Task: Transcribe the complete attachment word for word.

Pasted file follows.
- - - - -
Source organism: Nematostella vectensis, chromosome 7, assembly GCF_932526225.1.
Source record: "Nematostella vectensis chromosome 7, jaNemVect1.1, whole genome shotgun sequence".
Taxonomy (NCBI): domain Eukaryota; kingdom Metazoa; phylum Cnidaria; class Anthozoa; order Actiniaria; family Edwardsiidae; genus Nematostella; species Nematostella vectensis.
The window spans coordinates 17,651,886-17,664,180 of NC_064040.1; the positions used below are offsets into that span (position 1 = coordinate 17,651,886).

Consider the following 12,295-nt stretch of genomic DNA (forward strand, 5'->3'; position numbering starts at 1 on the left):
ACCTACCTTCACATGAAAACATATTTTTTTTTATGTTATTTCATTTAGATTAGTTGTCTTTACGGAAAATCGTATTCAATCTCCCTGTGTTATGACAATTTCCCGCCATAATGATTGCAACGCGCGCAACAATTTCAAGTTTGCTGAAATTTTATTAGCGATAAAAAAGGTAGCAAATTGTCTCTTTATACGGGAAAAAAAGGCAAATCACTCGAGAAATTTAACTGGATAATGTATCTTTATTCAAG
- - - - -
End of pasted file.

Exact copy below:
Source organism: Nematostella vectensis, chromosome 7, assembly GCF_932526225.1.
Source record: "Nematostella vectensis chromosome 7, jaNemVect1.1, whole genome shotgun sequence".
Taxonomy (NCBI): domain Eukaryota; kingdom Metazoa; phylum Cnidaria; class Anthozoa; order Actiniaria; family Edwardsiidae; genus Nematostella; species Nematostella vectensis.
The window spans coordinates 17,651,886-17,664,180 of NC_064040.1; the positions used below are offsets into that span (position 1 = coordinate 17,651,886).

Consider the following 12,295-nt stretch of genomic DNA (forward strand, 5'->3'; position numbering starts at 1 on the left):
ACCTACCTTCACATGAAAACATATTTTTTTTTATGTTATTTCATTTAGATTAGTTGTCTTTACGGAAAATCGTATTCAATCTCCCTGTGTTATGACAATTTCCCGCCATAATGATTGCAACGCGCGCAACAATTTCAAGTTTGCTGAAATTTTATTAGCGATAAAAAAGGTAGCAAATTGTCTCTTTATACGGGAAAAAAAGGCAAATCACTCGAGAAATTTAACTGGATAATGTATCTTTATTCAAG